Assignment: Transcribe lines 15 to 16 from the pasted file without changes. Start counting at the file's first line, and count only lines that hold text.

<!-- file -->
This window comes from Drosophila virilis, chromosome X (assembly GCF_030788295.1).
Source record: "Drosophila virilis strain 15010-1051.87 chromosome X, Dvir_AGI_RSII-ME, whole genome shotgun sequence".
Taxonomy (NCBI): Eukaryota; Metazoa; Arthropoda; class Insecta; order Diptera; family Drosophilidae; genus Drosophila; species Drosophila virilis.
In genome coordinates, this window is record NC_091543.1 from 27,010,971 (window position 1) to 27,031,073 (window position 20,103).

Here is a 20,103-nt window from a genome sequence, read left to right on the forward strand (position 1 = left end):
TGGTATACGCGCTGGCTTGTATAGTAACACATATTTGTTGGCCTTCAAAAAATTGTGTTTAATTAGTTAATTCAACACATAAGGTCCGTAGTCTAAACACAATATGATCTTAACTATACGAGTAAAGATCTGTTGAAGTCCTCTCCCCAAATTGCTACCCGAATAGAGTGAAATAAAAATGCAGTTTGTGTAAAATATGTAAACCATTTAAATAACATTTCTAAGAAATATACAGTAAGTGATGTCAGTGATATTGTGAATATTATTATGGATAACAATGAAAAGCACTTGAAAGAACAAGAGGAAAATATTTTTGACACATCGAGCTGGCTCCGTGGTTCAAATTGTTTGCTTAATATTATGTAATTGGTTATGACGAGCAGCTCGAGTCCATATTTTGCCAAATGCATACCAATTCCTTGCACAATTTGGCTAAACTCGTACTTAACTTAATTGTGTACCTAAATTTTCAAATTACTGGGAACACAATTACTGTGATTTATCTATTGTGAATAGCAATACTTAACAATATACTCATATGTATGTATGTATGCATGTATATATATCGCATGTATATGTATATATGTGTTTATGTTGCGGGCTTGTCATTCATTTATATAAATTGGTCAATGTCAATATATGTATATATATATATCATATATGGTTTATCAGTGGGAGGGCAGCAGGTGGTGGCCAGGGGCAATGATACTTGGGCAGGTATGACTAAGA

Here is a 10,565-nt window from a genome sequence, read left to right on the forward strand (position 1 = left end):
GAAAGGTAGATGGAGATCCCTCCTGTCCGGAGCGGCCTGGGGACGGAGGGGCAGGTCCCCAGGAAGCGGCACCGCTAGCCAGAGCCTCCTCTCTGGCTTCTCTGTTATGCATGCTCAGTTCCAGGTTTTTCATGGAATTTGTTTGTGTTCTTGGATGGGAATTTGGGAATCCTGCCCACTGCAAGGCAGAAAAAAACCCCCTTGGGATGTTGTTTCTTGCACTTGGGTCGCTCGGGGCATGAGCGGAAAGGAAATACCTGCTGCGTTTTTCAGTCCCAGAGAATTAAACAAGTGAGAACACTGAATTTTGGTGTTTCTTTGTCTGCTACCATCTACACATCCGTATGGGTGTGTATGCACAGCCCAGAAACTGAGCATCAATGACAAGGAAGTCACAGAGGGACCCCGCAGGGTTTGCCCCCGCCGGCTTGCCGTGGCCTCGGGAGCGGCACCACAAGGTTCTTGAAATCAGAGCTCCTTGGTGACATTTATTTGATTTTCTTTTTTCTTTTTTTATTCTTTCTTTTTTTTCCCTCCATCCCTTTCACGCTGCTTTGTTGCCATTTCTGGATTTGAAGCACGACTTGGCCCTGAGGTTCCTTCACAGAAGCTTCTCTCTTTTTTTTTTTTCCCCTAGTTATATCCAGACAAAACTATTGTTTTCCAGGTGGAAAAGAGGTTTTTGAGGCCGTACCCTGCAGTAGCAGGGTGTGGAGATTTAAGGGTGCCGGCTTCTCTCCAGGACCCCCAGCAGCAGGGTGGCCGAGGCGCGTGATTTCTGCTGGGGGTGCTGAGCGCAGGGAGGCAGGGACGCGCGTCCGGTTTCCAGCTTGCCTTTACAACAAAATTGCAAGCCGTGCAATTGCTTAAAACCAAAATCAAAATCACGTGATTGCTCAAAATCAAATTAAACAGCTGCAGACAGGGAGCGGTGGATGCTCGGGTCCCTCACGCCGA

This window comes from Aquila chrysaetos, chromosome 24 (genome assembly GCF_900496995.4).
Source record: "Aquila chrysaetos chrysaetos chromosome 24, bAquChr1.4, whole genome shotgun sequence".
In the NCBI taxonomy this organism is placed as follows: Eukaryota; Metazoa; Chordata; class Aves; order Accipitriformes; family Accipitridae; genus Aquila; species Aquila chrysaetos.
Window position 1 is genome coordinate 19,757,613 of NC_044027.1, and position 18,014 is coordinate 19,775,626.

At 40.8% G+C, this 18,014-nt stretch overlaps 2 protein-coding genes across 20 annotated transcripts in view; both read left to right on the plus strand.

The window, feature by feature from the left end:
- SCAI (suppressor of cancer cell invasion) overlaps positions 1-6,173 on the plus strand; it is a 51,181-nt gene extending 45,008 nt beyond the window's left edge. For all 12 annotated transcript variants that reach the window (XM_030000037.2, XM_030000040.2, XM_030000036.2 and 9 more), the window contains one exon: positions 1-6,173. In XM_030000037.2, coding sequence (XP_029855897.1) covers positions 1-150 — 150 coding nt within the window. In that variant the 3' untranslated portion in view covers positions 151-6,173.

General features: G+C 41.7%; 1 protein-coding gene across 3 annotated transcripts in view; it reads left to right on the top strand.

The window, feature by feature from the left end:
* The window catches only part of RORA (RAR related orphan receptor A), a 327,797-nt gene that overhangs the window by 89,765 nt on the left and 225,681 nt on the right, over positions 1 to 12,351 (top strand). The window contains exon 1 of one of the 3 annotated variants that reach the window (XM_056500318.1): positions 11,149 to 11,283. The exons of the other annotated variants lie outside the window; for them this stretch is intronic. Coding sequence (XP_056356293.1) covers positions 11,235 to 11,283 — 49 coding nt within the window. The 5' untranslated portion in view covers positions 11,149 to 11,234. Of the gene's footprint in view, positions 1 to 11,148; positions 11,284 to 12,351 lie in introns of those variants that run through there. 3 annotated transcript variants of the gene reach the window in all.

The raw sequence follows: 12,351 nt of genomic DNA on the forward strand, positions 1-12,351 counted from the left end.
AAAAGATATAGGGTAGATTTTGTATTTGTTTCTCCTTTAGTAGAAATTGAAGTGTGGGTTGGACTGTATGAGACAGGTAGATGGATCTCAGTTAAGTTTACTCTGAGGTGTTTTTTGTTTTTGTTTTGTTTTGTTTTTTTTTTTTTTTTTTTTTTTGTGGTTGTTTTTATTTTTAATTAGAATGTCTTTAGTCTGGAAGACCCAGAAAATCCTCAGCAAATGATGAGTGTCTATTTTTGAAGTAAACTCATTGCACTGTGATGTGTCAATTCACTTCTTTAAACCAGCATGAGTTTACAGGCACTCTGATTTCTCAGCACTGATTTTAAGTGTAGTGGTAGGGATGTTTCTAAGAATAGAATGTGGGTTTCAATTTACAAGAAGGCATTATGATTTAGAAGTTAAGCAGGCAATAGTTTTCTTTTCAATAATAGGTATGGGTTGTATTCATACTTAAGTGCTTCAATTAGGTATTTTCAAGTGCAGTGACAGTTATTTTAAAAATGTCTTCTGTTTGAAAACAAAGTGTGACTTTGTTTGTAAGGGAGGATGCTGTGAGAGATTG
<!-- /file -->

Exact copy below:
- SCAI (suppressor of cancer cell invasion) overlaps positions 1-6,173 on the plus strand; it is a 51,181-nt gene extending 45,008 nt beyond the window's left edge. For all 12 annotated transcript variants that reach the window (XM_030000037.2, XM_030000040.2, XM_030000036.2 and 9 more), the window contains one exon: positions 1-6,173. In XM_030000037.2, coding sequence (XP_029855897.1) covers positions 1-150 — 150 coding nt within the window. In that variant the 3' untranslated portion in view covers positions 151-6,173.

General features: G+C 41.7%; 1 protein-coding gene across 3 annotated transcripts in view; it reads left to right on the top strand.